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Quite possibly it [sealing to Woodruff aboard ship somewhere in the Pacific]occurred, but is not proven.

"Quite"?

Where do you get "quite"?

I used "quite" because Givens used "strong" as his assessment of the circumstantial evidence.

After reading through the evidence Rollo provided, I'm actually less impressed.

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Quinn has said his homosexuality was not a charge against him in his disciplinary proceeding.

Oh, well that settles it then. What need is there to hear both sides of the story? When Quinn speaks, the thinking has been done--at least, for some.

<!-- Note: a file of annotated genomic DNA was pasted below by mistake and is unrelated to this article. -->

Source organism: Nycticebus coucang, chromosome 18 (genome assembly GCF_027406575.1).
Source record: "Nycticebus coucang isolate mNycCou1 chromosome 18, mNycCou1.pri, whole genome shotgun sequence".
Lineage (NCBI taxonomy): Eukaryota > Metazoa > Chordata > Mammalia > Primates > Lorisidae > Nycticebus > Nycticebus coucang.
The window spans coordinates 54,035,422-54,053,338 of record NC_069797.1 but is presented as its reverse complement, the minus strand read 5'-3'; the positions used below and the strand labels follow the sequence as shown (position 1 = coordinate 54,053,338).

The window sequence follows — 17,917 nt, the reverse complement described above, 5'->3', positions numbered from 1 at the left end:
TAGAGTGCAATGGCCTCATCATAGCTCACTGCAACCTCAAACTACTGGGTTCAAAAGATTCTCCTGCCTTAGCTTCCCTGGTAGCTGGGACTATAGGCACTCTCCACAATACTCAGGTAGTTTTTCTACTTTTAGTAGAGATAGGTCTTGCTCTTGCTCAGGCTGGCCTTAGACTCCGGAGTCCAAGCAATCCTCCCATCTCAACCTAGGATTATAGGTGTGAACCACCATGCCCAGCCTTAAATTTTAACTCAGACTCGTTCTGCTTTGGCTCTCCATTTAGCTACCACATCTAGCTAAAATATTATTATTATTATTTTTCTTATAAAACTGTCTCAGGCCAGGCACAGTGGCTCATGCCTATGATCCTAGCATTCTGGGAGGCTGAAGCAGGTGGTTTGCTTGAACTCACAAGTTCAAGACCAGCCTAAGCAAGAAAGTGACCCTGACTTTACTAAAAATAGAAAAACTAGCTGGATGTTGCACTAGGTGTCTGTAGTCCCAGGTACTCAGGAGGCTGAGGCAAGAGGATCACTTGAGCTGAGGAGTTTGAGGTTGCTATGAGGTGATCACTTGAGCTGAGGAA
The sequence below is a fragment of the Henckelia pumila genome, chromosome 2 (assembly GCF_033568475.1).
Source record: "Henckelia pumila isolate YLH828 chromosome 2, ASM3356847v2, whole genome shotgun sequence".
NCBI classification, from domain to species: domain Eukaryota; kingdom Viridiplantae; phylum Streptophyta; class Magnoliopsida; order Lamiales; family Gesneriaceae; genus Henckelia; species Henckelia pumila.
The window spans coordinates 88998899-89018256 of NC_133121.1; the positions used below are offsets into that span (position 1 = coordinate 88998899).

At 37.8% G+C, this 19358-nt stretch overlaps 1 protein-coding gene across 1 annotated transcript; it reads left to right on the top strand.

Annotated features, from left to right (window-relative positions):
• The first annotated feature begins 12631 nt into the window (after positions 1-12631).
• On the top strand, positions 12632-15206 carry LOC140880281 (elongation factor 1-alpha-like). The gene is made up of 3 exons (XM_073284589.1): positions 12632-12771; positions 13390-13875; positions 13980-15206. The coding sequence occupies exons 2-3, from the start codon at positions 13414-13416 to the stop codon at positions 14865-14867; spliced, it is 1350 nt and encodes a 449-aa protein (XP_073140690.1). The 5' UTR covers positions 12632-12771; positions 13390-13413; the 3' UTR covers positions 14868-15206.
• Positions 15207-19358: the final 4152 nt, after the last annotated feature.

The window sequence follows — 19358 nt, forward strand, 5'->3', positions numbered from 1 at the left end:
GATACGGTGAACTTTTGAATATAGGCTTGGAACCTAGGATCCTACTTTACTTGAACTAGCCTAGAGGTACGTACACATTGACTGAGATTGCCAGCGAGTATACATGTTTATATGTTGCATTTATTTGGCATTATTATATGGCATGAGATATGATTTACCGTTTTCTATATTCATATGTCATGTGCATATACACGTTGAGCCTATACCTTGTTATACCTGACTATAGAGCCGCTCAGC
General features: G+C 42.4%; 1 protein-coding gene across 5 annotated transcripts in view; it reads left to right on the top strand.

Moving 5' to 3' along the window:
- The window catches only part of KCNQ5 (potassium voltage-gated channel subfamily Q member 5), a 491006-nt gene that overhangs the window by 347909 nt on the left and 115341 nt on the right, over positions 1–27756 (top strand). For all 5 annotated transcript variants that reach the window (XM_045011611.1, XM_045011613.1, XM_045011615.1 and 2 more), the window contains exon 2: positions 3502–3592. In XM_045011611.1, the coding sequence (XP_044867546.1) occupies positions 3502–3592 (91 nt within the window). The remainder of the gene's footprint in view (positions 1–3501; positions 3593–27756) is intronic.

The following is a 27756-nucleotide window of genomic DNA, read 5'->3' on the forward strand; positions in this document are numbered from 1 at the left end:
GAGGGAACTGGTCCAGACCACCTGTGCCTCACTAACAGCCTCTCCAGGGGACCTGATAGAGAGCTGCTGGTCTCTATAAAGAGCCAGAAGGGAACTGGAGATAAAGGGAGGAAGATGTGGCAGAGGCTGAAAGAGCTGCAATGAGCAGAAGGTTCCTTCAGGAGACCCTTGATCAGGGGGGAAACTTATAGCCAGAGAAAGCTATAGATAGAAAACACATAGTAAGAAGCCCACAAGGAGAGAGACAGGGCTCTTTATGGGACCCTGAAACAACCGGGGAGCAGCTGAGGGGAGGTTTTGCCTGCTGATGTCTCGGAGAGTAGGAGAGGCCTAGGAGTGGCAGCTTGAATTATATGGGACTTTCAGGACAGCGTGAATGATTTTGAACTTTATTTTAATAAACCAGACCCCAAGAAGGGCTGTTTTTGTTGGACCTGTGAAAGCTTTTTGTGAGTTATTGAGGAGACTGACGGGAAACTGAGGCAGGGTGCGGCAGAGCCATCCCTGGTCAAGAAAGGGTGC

I'd love to hear the other side, but we only have Quinn's account. Given his controversial writings at the time, I don't see why the Church felt it needed anything else (and, as Quinn recounts, an apostle contacted Quinn's local leaders about his writings, not his sexual orientation). If you have evidence that Quinn's homosexuality was involved at all in the reasons for his excommunication, then please share it. If not, then admit your bigotry is just that ... and don't do it again.

As a committed anti-Mormon, you undoubtedly find it ideologically satisfying to malign the Church's moral stand against homosexual acts as "bigotry."

Sorry, [edited] I don't agree.

Regards,

Pahoran

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Quite possibly it [sealing to Woodruff aboard ship somewhere in the Pacific]occurred, but is not proven.